We’ve distilled all of our knowledge and recommendations into these short guides, starting with a ‘benefits highlight’ and then detailing the value of these technologies or practices can have to your organisation and your members.

The benefits to undertaking qualitative & quantitative website testing

It's simple - understanding your digital performance to enhance audience engagement and optimisation.

The key objectives of a website research project for a NFP organisation should be to gather robust and statistically significant qualitative and quantitative data from members and target non-members. This will then guide the website optimisations that need to be made to either correct a poor performing element, such as ‘high call volumes because content isn’t easily found’ or to optimise your website to ‘increase conversions, such as new member sign ups’.

Why use both quantitative and qualitative research data?

Robust data from your audience is a must-have element for effective conversion optimisation that centres on the customer needs. It allows you to back up decisions scientifically versus ‘gut feel’.

Here’s some basic information about the differences between quantitative and qualitative data:

Quantitative = Measuring items, numbers, fixed state, formulation of facts, web analytics, language of statistical analysis, closed questions in surveys

Qualitative = Describing items, natural description, negotiable state, voice of customer, develops ideas, open ended questions in surveys

Both types of data have their pros and cons. Quantitative insights constitute a fantastic base for numbers-driven organisational decisions and are always perceived as “solid data”. Thus, the numbers are usually extremely convincing for stakeholders. Alternatively, quantitative data is usually difficult to interpret correctly since you only know that something did or didn’t happen, but you don’t understand the why.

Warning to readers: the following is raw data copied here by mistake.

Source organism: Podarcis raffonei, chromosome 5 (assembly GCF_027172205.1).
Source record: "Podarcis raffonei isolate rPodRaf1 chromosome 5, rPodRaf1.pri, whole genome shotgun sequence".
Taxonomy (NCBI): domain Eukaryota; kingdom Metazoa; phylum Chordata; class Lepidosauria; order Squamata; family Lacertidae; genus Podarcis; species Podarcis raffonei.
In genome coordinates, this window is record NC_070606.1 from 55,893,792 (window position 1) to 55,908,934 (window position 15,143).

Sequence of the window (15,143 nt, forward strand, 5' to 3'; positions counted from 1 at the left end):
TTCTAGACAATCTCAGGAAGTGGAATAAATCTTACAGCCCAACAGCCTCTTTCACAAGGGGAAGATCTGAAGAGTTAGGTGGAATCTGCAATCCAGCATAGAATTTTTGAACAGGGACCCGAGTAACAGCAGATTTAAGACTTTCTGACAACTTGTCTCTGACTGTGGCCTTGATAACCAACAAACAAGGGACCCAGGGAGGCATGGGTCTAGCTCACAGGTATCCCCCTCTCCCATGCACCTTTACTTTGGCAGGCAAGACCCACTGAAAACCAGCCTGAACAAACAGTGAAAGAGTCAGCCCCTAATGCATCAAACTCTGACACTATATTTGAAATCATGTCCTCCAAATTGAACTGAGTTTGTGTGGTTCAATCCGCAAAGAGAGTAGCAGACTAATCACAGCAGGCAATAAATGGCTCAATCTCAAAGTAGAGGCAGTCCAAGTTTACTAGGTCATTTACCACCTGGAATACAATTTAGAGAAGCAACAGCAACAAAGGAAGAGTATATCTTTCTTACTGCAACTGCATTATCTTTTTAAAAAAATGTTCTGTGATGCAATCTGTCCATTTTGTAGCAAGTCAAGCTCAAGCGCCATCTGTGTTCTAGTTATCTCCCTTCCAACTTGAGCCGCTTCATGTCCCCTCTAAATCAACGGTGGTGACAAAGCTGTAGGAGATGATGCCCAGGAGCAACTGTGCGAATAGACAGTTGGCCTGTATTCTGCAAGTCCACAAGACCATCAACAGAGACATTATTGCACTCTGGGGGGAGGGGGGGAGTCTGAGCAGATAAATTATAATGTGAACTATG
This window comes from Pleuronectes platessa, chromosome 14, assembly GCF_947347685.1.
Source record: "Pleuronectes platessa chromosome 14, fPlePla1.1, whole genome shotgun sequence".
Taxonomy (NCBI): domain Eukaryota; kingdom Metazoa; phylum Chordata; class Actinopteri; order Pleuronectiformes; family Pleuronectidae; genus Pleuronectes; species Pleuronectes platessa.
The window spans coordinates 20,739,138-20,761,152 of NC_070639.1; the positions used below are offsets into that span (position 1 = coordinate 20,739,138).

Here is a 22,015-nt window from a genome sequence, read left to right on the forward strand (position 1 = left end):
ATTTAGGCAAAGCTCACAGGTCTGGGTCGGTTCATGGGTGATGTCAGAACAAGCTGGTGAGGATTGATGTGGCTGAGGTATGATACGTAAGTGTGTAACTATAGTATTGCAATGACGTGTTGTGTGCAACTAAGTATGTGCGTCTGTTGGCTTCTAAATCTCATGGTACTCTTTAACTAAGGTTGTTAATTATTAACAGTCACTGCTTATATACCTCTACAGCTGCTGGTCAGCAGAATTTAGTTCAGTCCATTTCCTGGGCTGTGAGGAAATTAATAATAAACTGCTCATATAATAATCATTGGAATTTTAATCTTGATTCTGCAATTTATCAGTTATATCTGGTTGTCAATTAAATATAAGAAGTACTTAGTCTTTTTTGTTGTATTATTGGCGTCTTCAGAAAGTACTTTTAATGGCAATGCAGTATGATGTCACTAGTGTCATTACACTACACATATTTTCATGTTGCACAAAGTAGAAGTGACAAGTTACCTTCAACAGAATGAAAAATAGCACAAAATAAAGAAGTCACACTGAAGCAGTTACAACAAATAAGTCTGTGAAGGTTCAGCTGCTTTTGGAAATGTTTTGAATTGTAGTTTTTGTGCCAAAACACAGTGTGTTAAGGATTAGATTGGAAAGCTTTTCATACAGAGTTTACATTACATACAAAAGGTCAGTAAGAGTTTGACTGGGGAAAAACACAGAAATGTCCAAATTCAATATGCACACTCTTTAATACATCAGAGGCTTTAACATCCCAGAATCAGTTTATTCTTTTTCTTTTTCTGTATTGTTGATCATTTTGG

Qualitative data is ideal for illustrating the numerical analysis with individual studies. It reveals the way people feel, the emotions and motivations behind their behaviour. It’s really useful to plan and implement design/UI changes for example. However, a key weakness of qualitative data is that it’s very difficult to automate its analysis and therefore is a time-consuming process. Due to those constraints, only limited number of individuals can be studied, which means less statistical significance.

Each of these types of data have clear advantages. Adhering to just one of them can negatively impact research. When used separately there is a danger that you will either have a study with too many detailed and non-statistically significant conclusions (focus on just qualitative) or you will end up having very general conclusions without enough context (focus on just quantitative). This is why we suggest you use the combination of both types to your advantage. Looking at the likes of Google analytics, Core vitals and behaviour tracking (heat maps, HotJar etc), alongside member surveys, focus groups and remote unmoderated testing.

At NetXtra, we can talk to you about the areas in which you need help, and suggest a research roadmap and/or conduct the research on your behalf. Why not contact Cheryl Quin via email – cheryl.quin@netxtra.net to schedule a call to discuss your individual requirements?